Tuesday, December 18, 2012

Red Envelopes for Chinese New Year


For the Chinese, the Chinese New Year is the greatest celebration of the year.  Because the Chinese follow the lunar calendar, the Chinese New Year falls sometime in January or February, and not on January 1st as we would recognize it.  For 2013, the Chinese New Year is on February 10th.  It marks the coming of spring even though many parts of China are still VERY cold at that time.  Their actions and intentions all hold great significance in welcoming prosperity, happiness, and good fortune for the year ahead.

The Chinese New Year holds many special traditions.  One of those is the red envelope.  Unlike our Christmas where we exchange various gifts, the Chinese give money.  You don't see people flocking to the stores for their Chinese New Year shopping... only to purchase a new outfit.  New clothing is always worn for Chinese New Year as an important symbol for starting anew.  Even the children are given gifts of money in the Chinese New Year rather than toys.  This money is ALWAYS given in a red envelope with gold lettering.
This is a red envelope that would be given to a child.  The children's envelopes will sometimes include cartoon characters, such as this one.  For the Chinese New Year, it is also common for people to keep a pocket with these envelopes containing money to give to children they might pass during the day.

The money placed inside is also very significant!  You only place nice, crisp bills inside and never coins.  You would never include a value with a '4', such as $40, or $140, because in Chinese the pronunciation of '4' is the same as the pronunciation (homophone) of 'death'.  For the same reason, '6' is good for business, and '8' is the best of all.  An '8' in Chinese sounds like the word 'prosper', and '88' means 'double happiness'.  A gift of $88 would be much more appreciated than a gift of $100, because of the meaning behind it!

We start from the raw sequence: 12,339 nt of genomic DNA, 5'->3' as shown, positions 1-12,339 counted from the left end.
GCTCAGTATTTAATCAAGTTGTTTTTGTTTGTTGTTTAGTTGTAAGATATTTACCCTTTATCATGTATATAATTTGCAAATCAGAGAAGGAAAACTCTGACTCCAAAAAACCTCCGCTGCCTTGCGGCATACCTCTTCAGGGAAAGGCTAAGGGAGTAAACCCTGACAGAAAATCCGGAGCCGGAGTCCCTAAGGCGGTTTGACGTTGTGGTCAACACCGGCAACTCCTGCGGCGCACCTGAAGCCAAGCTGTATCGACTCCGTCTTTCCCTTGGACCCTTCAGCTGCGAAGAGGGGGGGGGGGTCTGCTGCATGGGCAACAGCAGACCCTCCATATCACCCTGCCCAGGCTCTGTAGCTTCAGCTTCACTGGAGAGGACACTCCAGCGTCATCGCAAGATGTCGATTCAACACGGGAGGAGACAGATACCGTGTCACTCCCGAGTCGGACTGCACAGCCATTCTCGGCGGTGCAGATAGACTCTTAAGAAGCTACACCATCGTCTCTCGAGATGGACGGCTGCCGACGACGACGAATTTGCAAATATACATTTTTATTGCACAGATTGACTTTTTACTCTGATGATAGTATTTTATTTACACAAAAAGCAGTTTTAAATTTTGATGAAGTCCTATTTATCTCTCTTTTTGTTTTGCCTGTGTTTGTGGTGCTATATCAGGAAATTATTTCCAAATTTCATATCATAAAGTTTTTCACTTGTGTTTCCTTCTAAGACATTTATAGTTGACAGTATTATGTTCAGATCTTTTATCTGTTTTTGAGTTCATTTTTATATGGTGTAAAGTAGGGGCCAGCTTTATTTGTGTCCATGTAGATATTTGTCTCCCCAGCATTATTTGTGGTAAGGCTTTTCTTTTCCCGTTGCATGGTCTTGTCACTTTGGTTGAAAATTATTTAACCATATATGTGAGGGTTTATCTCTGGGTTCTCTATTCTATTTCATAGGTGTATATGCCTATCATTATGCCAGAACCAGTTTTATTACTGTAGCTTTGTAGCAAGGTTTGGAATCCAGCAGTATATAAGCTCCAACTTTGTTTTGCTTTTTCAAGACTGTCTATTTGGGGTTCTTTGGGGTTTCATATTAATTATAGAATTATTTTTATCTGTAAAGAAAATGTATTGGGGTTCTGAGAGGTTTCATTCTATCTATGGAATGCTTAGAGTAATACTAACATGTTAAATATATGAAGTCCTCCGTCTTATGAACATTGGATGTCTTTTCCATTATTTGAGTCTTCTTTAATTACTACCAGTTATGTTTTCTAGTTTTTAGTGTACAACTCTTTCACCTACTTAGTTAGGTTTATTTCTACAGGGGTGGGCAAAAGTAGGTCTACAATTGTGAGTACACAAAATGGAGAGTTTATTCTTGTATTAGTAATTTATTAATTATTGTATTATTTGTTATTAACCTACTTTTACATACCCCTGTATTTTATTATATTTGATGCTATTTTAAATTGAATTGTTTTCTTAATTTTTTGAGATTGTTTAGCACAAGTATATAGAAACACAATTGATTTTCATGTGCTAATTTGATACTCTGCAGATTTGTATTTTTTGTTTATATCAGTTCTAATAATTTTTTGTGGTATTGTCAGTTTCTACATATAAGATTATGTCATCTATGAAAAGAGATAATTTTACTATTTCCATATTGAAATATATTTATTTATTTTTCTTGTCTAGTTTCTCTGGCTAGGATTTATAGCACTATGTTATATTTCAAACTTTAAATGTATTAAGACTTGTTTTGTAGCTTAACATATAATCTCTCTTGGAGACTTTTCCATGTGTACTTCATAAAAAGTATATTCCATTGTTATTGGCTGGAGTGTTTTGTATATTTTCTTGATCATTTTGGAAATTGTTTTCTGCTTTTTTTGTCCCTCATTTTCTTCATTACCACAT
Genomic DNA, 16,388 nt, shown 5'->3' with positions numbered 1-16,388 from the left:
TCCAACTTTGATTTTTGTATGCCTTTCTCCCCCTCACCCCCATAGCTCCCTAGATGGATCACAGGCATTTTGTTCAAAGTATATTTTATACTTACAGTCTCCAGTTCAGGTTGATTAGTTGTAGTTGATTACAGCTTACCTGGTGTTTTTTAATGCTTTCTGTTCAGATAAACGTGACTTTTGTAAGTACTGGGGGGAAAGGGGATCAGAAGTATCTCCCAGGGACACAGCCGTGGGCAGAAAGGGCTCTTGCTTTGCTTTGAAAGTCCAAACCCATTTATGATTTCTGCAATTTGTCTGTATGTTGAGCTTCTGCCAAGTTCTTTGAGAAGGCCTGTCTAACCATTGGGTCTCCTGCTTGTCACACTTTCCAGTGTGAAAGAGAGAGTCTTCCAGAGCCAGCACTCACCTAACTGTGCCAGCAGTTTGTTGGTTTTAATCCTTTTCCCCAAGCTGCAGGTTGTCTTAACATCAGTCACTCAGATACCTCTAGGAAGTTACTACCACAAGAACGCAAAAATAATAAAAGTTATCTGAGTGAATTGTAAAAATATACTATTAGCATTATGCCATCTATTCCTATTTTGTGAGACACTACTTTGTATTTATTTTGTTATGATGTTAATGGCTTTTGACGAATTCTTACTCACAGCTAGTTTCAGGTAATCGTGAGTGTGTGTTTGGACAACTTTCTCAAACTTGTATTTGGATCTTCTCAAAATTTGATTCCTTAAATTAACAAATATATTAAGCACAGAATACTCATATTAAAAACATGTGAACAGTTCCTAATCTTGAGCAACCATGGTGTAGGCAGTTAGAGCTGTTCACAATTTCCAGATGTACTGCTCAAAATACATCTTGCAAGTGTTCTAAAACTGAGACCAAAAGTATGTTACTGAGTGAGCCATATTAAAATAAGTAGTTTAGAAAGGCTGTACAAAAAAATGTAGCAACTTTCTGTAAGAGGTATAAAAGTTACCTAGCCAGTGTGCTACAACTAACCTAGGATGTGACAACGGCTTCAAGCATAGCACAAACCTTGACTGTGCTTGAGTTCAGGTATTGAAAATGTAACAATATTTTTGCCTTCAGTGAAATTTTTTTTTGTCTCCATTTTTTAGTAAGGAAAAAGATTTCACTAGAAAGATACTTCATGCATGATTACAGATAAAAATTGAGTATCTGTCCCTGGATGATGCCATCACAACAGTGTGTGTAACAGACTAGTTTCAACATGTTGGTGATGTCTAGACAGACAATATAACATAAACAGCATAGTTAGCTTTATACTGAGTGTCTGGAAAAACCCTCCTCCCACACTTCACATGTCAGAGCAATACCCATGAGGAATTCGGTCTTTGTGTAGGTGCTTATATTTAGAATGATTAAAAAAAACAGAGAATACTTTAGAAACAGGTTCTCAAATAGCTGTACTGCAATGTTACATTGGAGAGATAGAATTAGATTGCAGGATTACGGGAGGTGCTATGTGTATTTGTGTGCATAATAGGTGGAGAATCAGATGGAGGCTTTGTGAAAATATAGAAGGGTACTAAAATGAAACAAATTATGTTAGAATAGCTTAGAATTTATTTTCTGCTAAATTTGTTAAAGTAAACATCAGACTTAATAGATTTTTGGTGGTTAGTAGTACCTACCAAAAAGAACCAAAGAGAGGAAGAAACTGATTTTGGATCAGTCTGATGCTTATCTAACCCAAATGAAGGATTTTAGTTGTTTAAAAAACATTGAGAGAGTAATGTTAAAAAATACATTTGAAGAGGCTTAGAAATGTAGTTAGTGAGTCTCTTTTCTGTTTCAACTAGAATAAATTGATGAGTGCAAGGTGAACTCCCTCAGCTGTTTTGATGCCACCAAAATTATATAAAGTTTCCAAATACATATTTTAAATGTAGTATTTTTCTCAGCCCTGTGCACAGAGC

So I've put together a simple little tutorial so you can make your own red envelope in celebration of the coming Chinese New Year!


Supplies Needed
  • Red Paper
  • Gold Pen, or Gold Glitter Glue, or Glue and Gold Glitter
  • Ruler
  • Scissors
  • Glue
  • Exacto Knife

Directions

    1.  Measure your bill!  I just happen to have a purse full of Chinese Yuan, but you likely do not... so I am not giving you my measurements.  Add 1/4" to your length and width measurements.

    2. Draw your envelope template using your measurements.  See my image below...

    I used a cup to trace the rounded edges for the flaps.

    And here is the envelope cut out...

    3. Fold and glue!  Fold along the dotted lines as shown in the template image in Step 2.

    Add your glue to the top of the small side flap and the bottom flap so you can form your envelope by gluing the back flap into place.

    Once you've got the envelope formed, make sure your money fits inside!

    4. Make the closure.
    Fold the back flap down and use a pencil to draw where the flap ends on the back of the envelope, like in the image below.

    Open the flap and draw a semicircle up from the line you drew.   This is the line you will use an exacto knife to carefully cut to form a flap to close your envelope.

    We tucked the corner of a cutting board into the end of the envelope so we didn't cut through to the front of our envelope.  Carefully cut along the semi-circle.

    Erase your pencil markings, and test out the closure.  You should be able to secure the top flap closed by tucking it into your cut semi-circle like you see below.

    5. Add Some Good Luck!
    All red envelopes have gold lettering wishing happiness, luck, or prosperity for the recipient.  The fish is a very important symbol for the Chinese New Year because it is also a homophone for the word 'wealth' in Chinese.  Red is always used because it also represents good luck.

    I asked my Ayi what is common to find written on red envelopes for the Chinese New Year. She gave me this.  The first two characters mean 'year, year' and repeated mean 'every year', the third means 'to have', and the last means 'wealth'... or in the case of the character below, 'gold'.  The last character that I have drawn on my envelope is the one my ayi gave me... close to the one below, but not exactly.  The character drawn last on my envelope is a homophone for 'fish' but means 'wealth'.
    年有金
    I wrote these in pencil on the envelope and drew a picture of a fish to then cover with gold glitter.


    To finish the envelope, I traced my lines with white glue and sprinkled with glitter.  If you have gold glitter glue or a gold pen, these would work great here.  I didn't have either on hand.  This was a little more tricky to make look nice, but it works.  :)

    Here is the finished envelope!  Ready to fill with money and pass onto someone special for the Chinese New Year!

    Wishing you Happiness and Prosperity in the New Year!

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